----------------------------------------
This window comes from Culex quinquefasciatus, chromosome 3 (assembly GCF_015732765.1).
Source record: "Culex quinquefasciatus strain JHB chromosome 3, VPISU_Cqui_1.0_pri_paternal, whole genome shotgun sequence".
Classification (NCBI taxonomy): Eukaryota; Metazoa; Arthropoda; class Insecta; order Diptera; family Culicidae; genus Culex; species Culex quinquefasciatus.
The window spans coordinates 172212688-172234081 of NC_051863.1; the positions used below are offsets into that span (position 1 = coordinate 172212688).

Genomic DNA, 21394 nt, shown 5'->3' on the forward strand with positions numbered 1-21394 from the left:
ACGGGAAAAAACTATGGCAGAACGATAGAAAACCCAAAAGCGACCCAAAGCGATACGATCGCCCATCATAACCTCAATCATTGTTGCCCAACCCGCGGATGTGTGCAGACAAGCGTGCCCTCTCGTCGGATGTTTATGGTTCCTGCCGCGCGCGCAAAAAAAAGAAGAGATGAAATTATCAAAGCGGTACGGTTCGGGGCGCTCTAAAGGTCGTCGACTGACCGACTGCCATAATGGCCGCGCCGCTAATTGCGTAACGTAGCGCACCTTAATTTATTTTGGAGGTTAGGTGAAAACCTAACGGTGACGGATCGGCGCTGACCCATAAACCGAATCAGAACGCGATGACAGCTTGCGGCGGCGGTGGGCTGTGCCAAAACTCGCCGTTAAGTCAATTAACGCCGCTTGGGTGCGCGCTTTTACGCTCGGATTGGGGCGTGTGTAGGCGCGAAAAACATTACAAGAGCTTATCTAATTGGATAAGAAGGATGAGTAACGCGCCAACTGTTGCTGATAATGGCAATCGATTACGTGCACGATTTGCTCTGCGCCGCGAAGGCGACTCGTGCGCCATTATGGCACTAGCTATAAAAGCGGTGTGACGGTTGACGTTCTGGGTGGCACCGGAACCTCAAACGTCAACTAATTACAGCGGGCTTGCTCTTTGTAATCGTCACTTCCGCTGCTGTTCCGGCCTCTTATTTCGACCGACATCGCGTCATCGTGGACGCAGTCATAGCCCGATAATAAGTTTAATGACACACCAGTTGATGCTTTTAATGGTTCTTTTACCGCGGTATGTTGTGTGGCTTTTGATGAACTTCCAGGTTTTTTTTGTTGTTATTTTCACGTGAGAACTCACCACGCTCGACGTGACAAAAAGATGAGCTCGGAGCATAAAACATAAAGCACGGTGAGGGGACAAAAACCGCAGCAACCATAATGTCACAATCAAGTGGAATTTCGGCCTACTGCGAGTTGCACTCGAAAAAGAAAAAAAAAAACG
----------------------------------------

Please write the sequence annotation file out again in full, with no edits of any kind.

This window comes from Culex quinquefasciatus, chromosome 3 (assembly GCF_015732765.1).
Source record: "Culex quinquefasciatus strain JHB chromosome 3, VPISU_Cqui_1.0_pri_paternal, whole genome shotgun sequence".
Classification (NCBI taxonomy): Eukaryota; Metazoa; Arthropoda; class Insecta; order Diptera; family Culicidae; genus Culex; species Culex quinquefasciatus.
The window spans coordinates 172212688-172234081 of NC_051863.1; the positions used below are offsets into that span (position 1 = coordinate 172212688).

Genomic DNA, 21394 nt, shown 5'->3' on the forward strand with positions numbered 1-21394 from the left:
ACGGGAAAAAACTATGGCAGAACGATAGAAAACCCAAAAGCGACCCAAAGCGATACGATCGCCCATCATAACCTCAATCATTGTTGCCCAACCCGCGGATGTGTGCAGACAAGCGTGCCCTCTCGTCGGATGTTTATGGTTCCTGCCGCGCGCGCAAAAAAAAGAAGAGATGAAATTATCAAAGCGGTACGGTTCGGGGCGCTCTAAAGGTCGTCGACTGACCGACTGCCATAATGGCCGCGCCGCTAATTGCGTAACGTAGCGCACCTTAATTTATTTTGGAGGTTAGGTGAAAACCTAACGGTGACGGATCGGCGCTGACCCATAAACCGAATCAGAACGCGATGACAGCTTGCGGCGGCGGTGGGCTGTGCCAAAACTCGCCGTTAAGTCAATTAACGCCGCTTGGGTGCGCGCTTTTACGCTCGGATTGGGGCGTGTGTAGGCGCGAAAAACATTACAAGAGCTTATCTAATTGGATAAGAAGGATGAGTAACGCGCCAACTGTTGCTGATAATGGCAATCGATTACGTGCACGATTTGCTCTGCGCCGCGAAGGCGACTCGTGCGCCATTATGGCACTAGCTATAAAAGCGGTGTGACGGTTGACGTTCTGGGTGGCACCGGAACCTCAAACGTCAACTAATTACAGCGGGCTTGCTCTTTGTAATCGTCACTTCCGCTGCTGTTCCGGCCTCTTATTTCGACCGACATCGCGTCATCGTGGACGCAGTCATAGCCCGATAATAAGTTTAATGACACACCAGTTGATGCTTTTAATGGTTCTTTTACCGCGGTATGTTGTGTGGCTTTTGATGAACTTCCAGGTTTTTTTTGTTGTTATTTTCACGTGAGAACTCACCACGCTCGACGTGACAAAAAGATGAGCTCGGAGCATAAAACATAAAGCACGGTGAGGGGACAAAAACCGCAGCAACCATAATGTCACAATCAAGTGGAATTTCGGCCTACTGCGAGTTGCACTCGAAAAAGAAAAAAAAAAACG